Bluefield Daily Telegraph, Bluefield, WV

Charles Owens

May 1, 2013

A lot has changed in Welch over the years, and much is for the better

— — I was surprised when I learned last week from Bill Archer that the popular Marquee Cinema in Welch had hit a digital technology snag. Bill had been in McDowell County last week, and had spoken with Welch Mayor Reba Honaker, City Attorney Danny Barie, and a few others who apparently brought up the theater issue.

The theater, which opened for business back in 2005, apparently lacks a digital projector. And that, we are told, presents a problem considering that more and more of the new-release movies are moving toward digital technology. And, of course, most movies are in 3-D nowadays as well — even though traditional movie goers like myself still prefer their big screen experiences in high-definition 2-D. So apparently you must have a digital projector in order to secure the top new releases. That has prompted city officials in Welch to take action. Mayor Reba Honaker told Bill that the city’s building commission is now looking at ways to help raise the estimated $172,000 that will be needed to upgrade the projectors to digital quality and keep the theater open.

It is important for the city of Welch to maintain a theater. As anyone who has been to the city in recent years knows, the theater is the heart of the historic downtown district. And the big screen is literally located right in the middle of the city’s downtown. Honaker correctly points to having a theater in the city as an important quality-of-life indicator — just like good schools, attractive housing, good health care and good places to eat and shop.

She is absolutely correct. And I might add that things are quite nice nowadays in Welch. I wish there had been an indoor theater, a Walmart and a McDonald’s in the Welch area back when I was growing up in McDowell County. Sadly that wasn’t the case.

When I attended elementary school, and later high school in Welch, our attractions were a little limited. If you wanted to see a movie, you had to find a video rental store, or drive to Bluefield. Although I do remember the great Starland Drive Inn Theater in Kimball, and it was actually open for business during a period of time during my childhood. For whatever reason, the first movie I saw as a youngster at the Starland was the original “Dawn of the Dead.” Yes, the zombie movie about the people trapped inside of the giant shopping mall. So I’ve always had fond memories of that movie — and I also enjoyed the more modern “Dawn of the Dead” remake from a few years back — thanks to those childhood zombie memories at the old Starland Drive Inn. The Starland site is now a residential housing complex that has retained the Starland name.

We also didn’t have a Kmart or Walmart store during my high school years in McDowell County. But we did have a Magic Mart and Big Lots. Magic Mart is still a key business in the city, and it is still located just a few miles above Coney Island. However, the old Big Lots was closed several years ago. Back during the high school days, the two big attractions were really the bowling alley and the Sterling Drive Inn. Both are still open.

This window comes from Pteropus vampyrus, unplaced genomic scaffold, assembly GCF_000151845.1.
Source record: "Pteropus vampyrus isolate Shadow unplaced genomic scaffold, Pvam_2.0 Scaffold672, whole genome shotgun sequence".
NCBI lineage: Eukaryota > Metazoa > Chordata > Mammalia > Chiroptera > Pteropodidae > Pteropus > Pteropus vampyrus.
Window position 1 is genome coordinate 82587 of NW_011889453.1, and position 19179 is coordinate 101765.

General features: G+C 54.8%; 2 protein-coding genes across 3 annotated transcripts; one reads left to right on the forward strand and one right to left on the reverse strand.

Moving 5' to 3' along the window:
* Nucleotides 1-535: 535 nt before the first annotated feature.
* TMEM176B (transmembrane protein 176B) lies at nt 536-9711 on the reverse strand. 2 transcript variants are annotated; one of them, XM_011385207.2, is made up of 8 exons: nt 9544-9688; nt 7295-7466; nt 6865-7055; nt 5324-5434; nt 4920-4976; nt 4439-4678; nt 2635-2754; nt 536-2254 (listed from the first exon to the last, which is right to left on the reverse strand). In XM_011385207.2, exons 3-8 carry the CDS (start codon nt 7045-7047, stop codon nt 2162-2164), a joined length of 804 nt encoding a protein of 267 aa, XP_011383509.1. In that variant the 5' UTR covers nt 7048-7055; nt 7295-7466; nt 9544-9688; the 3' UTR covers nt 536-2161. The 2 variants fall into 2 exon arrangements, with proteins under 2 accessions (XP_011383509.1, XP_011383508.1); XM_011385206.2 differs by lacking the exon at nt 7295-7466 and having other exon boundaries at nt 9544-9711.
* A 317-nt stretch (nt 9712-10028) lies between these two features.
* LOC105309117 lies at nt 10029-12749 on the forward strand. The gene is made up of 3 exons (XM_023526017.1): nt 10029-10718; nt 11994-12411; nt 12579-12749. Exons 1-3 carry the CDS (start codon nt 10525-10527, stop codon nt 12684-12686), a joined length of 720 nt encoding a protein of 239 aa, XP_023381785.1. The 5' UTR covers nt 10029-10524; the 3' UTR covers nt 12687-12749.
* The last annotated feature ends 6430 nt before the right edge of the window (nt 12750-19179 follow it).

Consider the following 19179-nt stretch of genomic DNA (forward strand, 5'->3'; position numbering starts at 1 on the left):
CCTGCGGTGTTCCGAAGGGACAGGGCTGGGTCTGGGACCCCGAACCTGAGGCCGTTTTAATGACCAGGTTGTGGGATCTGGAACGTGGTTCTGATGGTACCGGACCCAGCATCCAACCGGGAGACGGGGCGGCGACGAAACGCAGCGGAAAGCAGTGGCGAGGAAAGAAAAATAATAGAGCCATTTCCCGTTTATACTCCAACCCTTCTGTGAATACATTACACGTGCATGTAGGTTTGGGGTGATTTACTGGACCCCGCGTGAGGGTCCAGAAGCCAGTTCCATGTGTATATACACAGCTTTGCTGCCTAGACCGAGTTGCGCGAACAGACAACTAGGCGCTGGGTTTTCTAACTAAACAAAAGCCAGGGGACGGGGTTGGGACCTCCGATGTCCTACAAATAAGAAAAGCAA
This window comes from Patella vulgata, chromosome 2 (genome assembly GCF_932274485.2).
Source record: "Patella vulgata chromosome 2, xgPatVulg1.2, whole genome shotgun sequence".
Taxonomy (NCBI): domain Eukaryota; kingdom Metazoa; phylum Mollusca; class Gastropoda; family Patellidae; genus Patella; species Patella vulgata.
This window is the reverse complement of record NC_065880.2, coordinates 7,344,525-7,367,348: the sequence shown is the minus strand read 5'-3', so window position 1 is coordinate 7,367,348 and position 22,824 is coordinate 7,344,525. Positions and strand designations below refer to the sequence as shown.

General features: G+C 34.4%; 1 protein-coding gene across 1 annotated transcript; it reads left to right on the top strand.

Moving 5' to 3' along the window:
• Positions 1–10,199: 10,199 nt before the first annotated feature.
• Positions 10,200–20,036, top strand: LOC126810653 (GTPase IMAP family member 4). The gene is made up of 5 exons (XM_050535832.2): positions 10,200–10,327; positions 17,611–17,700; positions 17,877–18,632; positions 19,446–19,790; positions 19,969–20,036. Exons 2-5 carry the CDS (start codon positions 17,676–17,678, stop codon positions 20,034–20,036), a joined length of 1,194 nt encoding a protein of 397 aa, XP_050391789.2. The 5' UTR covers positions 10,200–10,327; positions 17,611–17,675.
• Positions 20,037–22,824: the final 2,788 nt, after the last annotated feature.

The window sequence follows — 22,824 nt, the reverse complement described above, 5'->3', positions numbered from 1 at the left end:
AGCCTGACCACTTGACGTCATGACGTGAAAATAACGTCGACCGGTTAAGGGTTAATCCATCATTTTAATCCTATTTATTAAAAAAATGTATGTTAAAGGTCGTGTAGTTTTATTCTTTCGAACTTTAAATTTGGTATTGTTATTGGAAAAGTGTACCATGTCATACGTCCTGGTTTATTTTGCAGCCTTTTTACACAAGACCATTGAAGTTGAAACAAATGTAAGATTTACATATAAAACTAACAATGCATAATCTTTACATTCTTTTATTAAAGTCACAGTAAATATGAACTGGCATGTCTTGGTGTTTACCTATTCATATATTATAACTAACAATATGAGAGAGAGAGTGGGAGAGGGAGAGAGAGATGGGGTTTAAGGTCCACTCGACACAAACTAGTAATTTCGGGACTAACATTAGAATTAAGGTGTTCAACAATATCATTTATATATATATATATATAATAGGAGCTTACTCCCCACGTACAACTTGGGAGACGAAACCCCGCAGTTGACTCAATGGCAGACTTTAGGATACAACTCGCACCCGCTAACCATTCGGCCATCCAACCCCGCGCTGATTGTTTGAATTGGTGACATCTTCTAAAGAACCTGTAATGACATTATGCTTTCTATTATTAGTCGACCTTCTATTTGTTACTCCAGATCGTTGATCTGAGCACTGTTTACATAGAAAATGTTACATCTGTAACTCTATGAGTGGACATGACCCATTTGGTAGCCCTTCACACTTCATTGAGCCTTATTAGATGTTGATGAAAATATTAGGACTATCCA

In fact, I spent an evening bowling in Welch just a couple of months ago with two old college buddies that I hadn’t seen for years. We also had dinner at the Sterling. Some things, I guess, never change. The Sterling Drive Inn holds special memories because that was my destination after graduating from Mount View High School. We didn’t have a project graduation back in the day for whatever reason — so my reward for finally earning my diploma was a good meal at the Sterling.

During my teenage years, I spent more time in Welch than I did in Bluefield. I didn’t have a vehicle of my own until the college years, so a big night out on the town while driving Mom’s vehicle usually meant driving to Welch — and not Bluefield. Welch was a 30-minute drive from the small town of Anawalt. Bluefield was an hour away. And without a theater, mall or even a Walmart to hang out at, the primary destination when driving to Welch was normally the bowling alley. But that was OK. It was a nice bowling alley back in the day, and it is still a great facility to this very day.

And so is the Marquee Cinema in downtown Welch. That’s why it is good to hear that city leaders in Welch are doing everything in their power to help with the digital upgrade and to protect and enhance their downtown area. That shows vision. It shows a spirit of cooperation. And it shows community support.

Kids nowadays expect a theater close to home. So do adults. It also helps when you have a downtown area that is alive with activity and foot traffic. A movie theater helps to bring such foot traffic to the downtown area in Welch.

I hope city leaders are successful in helping to retain this all-important downtown attraction.

Charles Owens is the Daily Telegraph’s assistant managing editor. Contact him at cowens@bdtonline.com. Follow him @BDTOwens.

1
Text Only
Charles Owens
Greg Jordan
Bill Archer
AP Video
Mayor Rob Ford Launches Re-election Campaign Beau Biden Plans 2016 Run for Del. Governor Obama, Biden Announce $600M for Job Grants Scott Brown Announces Run for U.S. Senate in N.H Sebelius to Resign Following Healthcare Rollout Obama: Civil Rights Act Opened New Doors Cantor Pleased With Kissing Congressman Apology US Secretly Created Network to Stir Cuban Unrest High Court Loosens Reins on Big Campaign Donors Bowser Tops Incumbent Gray in DC Mayor Primary Health Care Sign-ups Reach Over 7 Million GM's CEO Testifies on Faulty Ignition Switches Obamacare Deadline Day, More Website Troubles NJ Gov. Christie Defends Integrity of Report Authority Chairman Resigns Amid Traffic Scandal Vietnam POW Who Blinked 'torture' Dies at 89 Boehner on Obamacare: "Is This a Joke?" Raw: Obama Honors American WWI Dead in Belgium Raw: McCain Sounds Warning About Putin